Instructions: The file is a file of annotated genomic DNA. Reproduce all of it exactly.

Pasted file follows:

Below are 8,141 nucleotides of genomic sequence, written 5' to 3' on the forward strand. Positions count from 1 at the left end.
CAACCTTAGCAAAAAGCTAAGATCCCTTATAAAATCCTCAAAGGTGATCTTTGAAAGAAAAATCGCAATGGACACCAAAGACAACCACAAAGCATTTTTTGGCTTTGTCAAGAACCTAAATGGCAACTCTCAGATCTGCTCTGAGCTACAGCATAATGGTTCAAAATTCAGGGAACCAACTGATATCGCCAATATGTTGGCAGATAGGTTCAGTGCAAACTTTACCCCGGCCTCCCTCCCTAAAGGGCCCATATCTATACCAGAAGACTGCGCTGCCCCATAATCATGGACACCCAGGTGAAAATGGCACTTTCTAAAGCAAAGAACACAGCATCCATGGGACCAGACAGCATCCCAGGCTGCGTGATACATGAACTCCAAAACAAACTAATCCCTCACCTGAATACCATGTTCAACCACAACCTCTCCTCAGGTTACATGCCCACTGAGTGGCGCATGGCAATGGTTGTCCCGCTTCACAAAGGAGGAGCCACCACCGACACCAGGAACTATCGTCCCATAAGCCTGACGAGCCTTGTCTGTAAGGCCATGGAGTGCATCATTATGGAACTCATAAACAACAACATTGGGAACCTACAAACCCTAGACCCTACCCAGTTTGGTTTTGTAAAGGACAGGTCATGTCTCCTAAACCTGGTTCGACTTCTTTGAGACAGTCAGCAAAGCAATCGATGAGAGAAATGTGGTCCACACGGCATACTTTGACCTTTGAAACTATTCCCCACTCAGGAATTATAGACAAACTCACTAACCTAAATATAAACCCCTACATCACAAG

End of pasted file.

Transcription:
Below are 8,141 nucleotides of genomic sequence, written 5' to 3' on the forward strand. Positions count from 1 at the left end.
CAACCTTAGCAAAAAGCTAAGATCCCTTATAAAATCCTCAAAGGTGATCTTTGAAAGAAAAATCGCAATGGACACCAAAGACAACCACAAAGCATTTTTTGGCTTTGTCAAGAACCTAAATGGCAACTCTCAGATCTGCTCTGAGCTACAGCATAATGGTTCAAAATTCAGGGAACCAACTGATATCGCCAATATGTTGGCAGATAGGTTCAGTGCAAACTTTACCCCGGCCTCCCTCCCTAAAGGGCCCATATCTATACCAGAAGACTGCGCTGCCCCATAATCATGGACACCCAGGTGAAAATGGCACTTTCTAAAGCAAAGAACACAGCATCCATGGGACCAGACAGCATCCCAGGCTGCGTGATACATGAACTCCAAAACAAACTAATCCCTCACCTGAATACCATGTTCAACCACAACCTCTCCTCAGGTTACATGCCCACTGAGTGGCGCATGGCAATGGTTGTCCCGCTTCACAAAGGAGGAGCCACCACCGACACCAGGAACTATCGTCCCATAAGCCTGACGAGCCTTGTCTGTAAGGCCATGGAGTGCATCATTATGGAACTCATAAACAACAACATTGGGAACCTACAAACCCTAGACCCTACCCAGTTTGGTTTTGTAAAGGACAGGTCATGTCTCCTAAACCTGGTTCGACTTCTTTGAGACAGTCAGCAAAGCAATCGATGAGAGAAATGTGGTCCACACGGCATACTTTGACCTTTGAAACTATTCCCCACTCAGGAATTATAGACAAACTCACTAACCTAAATATAAACCCCTACATCACAAG